The New SWIFT Data Sharing Agreement
Last night I went to bed before I looked at the new SWIFT Agreement giving the US access to all of Europe’s finance data to track for terrorists. Here’s that agreement and here’s a Q&A document about what the agreement does. The agreement is instructive both for what it suggests about the negotiations between the US and EU, but also for what it suggests about the protections the US is willing to grant citizens of other countries that it is not extending to its own citizens.
This is a temporary extension
This is not a permanent agreement. This is a 9 month extension of the SWIFT agreement from February 1 of next year for nine months, meaning the new EU government will begin negotiations on a proposed new agreement immediately.
in July of this year the 27 Member States of the European Union unanimously gave the EU Presidency a mandate to negotiate an agreement with the United States to ensure the transfer of the data and thereby the continuation of the TFTP. In July, it was not known when or indeed whether the Lisbon Treaty would come into force. Accordingly, the mandate is based on the legal mechanism of the EU Treaty which will cease to exist on 1 December when the Lisbon Treaty enters into force. To ensure that the European Parliament is able to exercise its new powers under the new Treaty in this regard, the envisaged Agreement is for a maximum duration of 9 months. The Commission will come forward with a new proposed mandate in early 2010 for a subsequent agreement based on the Lisbon Treaty. [my emphasis]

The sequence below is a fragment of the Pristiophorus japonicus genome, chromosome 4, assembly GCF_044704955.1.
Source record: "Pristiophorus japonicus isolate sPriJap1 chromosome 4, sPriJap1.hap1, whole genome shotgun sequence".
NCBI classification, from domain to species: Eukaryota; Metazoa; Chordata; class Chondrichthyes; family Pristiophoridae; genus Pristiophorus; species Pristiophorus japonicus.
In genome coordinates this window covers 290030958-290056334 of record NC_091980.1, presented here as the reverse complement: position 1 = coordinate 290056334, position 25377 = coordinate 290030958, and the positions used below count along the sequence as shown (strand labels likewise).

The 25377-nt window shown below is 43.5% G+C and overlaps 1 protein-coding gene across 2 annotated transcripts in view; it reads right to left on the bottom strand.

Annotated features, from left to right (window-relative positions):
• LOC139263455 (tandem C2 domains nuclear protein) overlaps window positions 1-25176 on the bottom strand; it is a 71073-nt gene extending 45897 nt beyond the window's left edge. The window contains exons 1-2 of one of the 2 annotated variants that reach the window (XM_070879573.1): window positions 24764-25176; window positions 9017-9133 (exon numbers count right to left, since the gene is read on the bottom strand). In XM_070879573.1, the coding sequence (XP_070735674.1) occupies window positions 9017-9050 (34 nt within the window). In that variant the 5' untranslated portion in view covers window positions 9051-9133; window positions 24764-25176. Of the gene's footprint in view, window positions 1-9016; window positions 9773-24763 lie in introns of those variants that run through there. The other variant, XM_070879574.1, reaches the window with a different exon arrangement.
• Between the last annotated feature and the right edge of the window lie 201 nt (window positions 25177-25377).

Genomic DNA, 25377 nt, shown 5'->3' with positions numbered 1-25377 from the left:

Note that “maximum duration” language. I’m guessing the US is going to try to bulldoze an agreement through ASAP, presumably before the new government (or, more importantly, activists) settles in.
The envisaged Agreement has a short duration in order to ensure that the European Parliament’s new powers under the Lisbon Treaty will apply to any possible longer term agreement which might replace the envisaged Agreement.
It’ll be interesting to see whether this agreement gets better, or worse, in the coming months.
The agreement claims the data is not used for data-mining
Here’s what the agreement claims the US does with this data.
The [Terrorist Finance Tracking Program] does not involve data mining or any other type of algorithmic or automated profiling or computer filtering. The U.S. Treasury shall ensure the protection of personal data by means of the following safeguards, which shall be applied without discrimination, in particular on the basis of nationality or country of residence.
(a) Provided data shall be processed exclusively for the prevention, investigation, detection, or prosecution of terrorism or its financing;
(b) All searches of Provided Data shall be based upon pre-existing information or evidence which demonstrates a reason to believe that the subject of the search has a nexus to terrorism or its financing;
(c) Each individual TFTP search of Provided Data shall be narrowly tailored, shall demonstrate a reason to believe that the subject of the search has a nexus to terrorism or its financing, and shall be logged, including such nexus to terrorism or its financing required to initiate the search;
(d) Provided data shall be maintained in a secure physical environment, stored separately from any other data, with high-level systems and physical intrusion controls to prevent unauthorized access to the data;
(e) Access to Provided Data shall be limited to analysts investigating terrorism or its financing and to persons involved in the technical support, management, and oversight of the TFTP;
(f) No copies of Provided Data shall be made, other than for disaster recovery back-up purposes;
(g) Provided Data shall not be subject to any manipulation, alteration, or addition and shall not be interconnected with any other database;
(h) Information obtained through this Agreement shall only be shared with law enforcement, public security, or counter terrorism authorities in the United States, European Union, or third states to be used for the purpose of the investigation, detection, prevention, or prosecution of terrorism or its financing;